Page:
EDITORIAL: Credibility in tatters, Barr must go

York Dispatch Editorial Board
The House Judiciary Committee witness chair will be without its witness this morning, Attorney General William Barr, who informed the Democrat-controlled panel he will skip a scheduled hearing on special counsel Robert Mueller's report, escalating an already acrimonious battle between Democrats and the Justice Department, on Capitol Hill in Washington, Thursday, May 2, 2019. (AP Photo/J. Scott Applewhite)

When William Barr was confirmed as attorney general this past February, President Donald Trump got what he wanted — and the American people got screwed.

That’s because it has become glaringly apparent in the past month that Barr sees the job as does the president: Not as the nation’s chief law enforcement officer but as the personal defense attorney for Donald Trump.

Of course, this was also readily apparent before Barr’s confirmation. He landed on Trump’s short list to replace much-abused former Attorney General Jeff Sessions owing largely to an unsolicited memo he wrote in June 2018 to the Justice Department critiquing special counsel Robert Mueller’s investigation into Russian election meddling.

Over the course of his 20 pages, then-private citizen Barr laid out his belief of broad presidential powers — including, for example, Trump’s right to ask former FBI Director James Comey to end the bureau’s investigation of former national security advisor Michael Flynn — and his contention that Mueller’s probe of presidential obstruction of justice was “fatally misconceived.”

Barr’s memo came to the attention of Trump when it was sent to him by … William Barr.

Barr’s views were also known to the Senate before he went before that body for confirmation. But despite his pre-judgement of presidential innocence regarding obstruction of justice — an obvious conflict of interest — the Senate’s Republican majority, Pennsylvania’s Pat Toomey included, whisked Barr into power.

He’s been abusing that power ever since.

Attorney General William Barr speaks alongside Deputy Attorney General Rod Rosenstein, right, and acting Principal Associate Deputy Attorney General Edward O'Callaghan, left, about the release of a redacted version of special counsel Robert Mueller's report during a news conference, Thursday, April 18, 2019, at the Department of Justice in Washington. (AP Photo/Patrick Semansky)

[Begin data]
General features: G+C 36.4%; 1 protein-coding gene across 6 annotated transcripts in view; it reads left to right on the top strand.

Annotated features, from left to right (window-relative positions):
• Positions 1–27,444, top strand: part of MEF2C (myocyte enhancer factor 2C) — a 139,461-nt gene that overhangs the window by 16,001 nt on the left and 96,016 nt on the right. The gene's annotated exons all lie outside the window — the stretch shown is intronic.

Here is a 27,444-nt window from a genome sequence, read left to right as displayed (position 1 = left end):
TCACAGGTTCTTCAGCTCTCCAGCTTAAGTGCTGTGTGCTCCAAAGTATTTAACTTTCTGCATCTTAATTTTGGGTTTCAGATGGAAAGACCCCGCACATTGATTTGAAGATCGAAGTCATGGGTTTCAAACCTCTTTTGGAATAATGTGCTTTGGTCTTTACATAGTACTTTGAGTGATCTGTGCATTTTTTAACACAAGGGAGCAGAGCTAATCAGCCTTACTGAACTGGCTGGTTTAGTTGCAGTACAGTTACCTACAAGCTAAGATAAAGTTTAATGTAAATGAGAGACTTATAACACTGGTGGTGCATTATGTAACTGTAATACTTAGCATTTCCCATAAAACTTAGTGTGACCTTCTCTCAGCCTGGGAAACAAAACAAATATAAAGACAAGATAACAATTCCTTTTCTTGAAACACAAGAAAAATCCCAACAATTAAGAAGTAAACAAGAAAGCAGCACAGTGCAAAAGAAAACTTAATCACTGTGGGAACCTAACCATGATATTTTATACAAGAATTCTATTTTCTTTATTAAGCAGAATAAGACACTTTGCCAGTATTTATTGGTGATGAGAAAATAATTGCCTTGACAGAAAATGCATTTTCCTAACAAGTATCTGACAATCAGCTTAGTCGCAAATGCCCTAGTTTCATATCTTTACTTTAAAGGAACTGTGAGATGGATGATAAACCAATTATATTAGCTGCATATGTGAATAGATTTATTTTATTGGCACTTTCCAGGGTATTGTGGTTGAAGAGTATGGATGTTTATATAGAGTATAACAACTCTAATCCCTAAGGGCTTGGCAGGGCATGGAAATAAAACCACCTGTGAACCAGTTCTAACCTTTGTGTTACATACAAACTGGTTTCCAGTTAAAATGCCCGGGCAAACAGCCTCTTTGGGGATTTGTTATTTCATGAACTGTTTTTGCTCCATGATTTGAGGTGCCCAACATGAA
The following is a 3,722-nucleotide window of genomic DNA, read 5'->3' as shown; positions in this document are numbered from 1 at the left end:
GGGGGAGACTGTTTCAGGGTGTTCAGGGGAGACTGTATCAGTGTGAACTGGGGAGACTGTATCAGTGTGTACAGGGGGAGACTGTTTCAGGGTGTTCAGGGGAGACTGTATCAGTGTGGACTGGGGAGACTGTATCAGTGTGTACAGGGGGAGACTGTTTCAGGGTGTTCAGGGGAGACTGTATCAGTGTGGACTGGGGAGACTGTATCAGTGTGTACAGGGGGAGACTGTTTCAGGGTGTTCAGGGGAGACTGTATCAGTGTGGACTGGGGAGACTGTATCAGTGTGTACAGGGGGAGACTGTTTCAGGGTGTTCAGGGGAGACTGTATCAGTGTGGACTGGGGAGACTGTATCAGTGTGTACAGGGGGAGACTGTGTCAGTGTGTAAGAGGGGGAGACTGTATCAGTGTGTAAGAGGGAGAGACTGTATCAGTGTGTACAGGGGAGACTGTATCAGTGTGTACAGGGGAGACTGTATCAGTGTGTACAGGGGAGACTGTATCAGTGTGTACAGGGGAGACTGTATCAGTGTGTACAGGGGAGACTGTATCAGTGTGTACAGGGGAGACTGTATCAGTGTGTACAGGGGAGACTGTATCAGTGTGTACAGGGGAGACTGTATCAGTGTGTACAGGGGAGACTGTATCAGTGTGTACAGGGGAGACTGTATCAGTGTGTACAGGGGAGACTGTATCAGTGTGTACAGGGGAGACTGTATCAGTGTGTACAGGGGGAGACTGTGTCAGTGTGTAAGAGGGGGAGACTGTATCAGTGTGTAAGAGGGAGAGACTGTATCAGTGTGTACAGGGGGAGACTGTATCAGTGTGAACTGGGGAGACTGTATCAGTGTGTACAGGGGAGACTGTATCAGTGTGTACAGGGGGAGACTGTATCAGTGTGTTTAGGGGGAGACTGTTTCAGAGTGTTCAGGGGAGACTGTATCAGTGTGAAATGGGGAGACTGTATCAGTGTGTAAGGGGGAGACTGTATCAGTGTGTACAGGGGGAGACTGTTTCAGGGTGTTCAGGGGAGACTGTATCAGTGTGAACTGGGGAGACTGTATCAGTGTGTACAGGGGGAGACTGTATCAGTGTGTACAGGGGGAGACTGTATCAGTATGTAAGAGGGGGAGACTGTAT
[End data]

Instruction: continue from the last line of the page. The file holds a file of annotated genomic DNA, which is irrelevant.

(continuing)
Barr’s performance before the Senate Judiciary Committee this week was just the latest in his ongoing effort to run defense for Trump.

The attorney general’s initial four-page summation of Mueller’s 448-page report in March was a clear and intentional effort to mislead the public regarding the special counsel’s findings (as Muller himself argued in a letter to Barr). His month-long delay in releasing a redacted version of the report, a pre-release press conference in which he spun the document’s contents in Trump-flattering hyperbole, and his continued refusal to make the full, unredacted report available show that Barr continues to put the president’s interests ahead of the nation’s.

And much like the president he cravenly cushions, Barr evidently believes he is above the law. His refusal to appear before the House Judiciary Committee Thursday echoes the ongoing standoff between the White House and House Democrats seeking to fulfil their constitutional oversight responsibilities.

The House had an especially good reason to want an audience with Barr, seeing as he apparently lied during House testimony last month when he said he was not aware of the Mueller team’s concerns about how he characterized their report (see “Mueller’s letter,” above).

House Majority Leader Nancy Pelosi said Barr’s prevarication was nothing short of criminal.

“He lied to Congress,” the California Democrat told reporters Thursday. “If anybody else did that, it would be considered a crime. Nobody is above the law.”

Well, that remains to be seen. Because right now, with Trump & Co. ignoring subpoenas, refusing to turn over records and even suing to keep private companies from cooperating with congressional inquiries, it certainly doesn’t look as if the law applies.

Normally, in such cases, the nation would turn to its top law enforcement officer for recourse. But we know where that will get us.

All of which is why Barr needs to go.

If he had a shred of decency, he would offer his resignation. But decency is in short supply in this administration.

That leaves it to the House, which is now considering holding Barr in contempt. They should go even further and offer articles of impeachment.

Yes, the process would be time-consuming.

Yes, it would sap valuable resources.

Yes, the Republican lemmings in the Senate would prevent conviction.

But this administration is blatantly flouting the rule of law and a stand must be taken. That stand should start with the attorney general.

William Barr has seen to it that integrity and credibility are no longer to be found in the attorney general’s office. The next thing forced form that office should be him.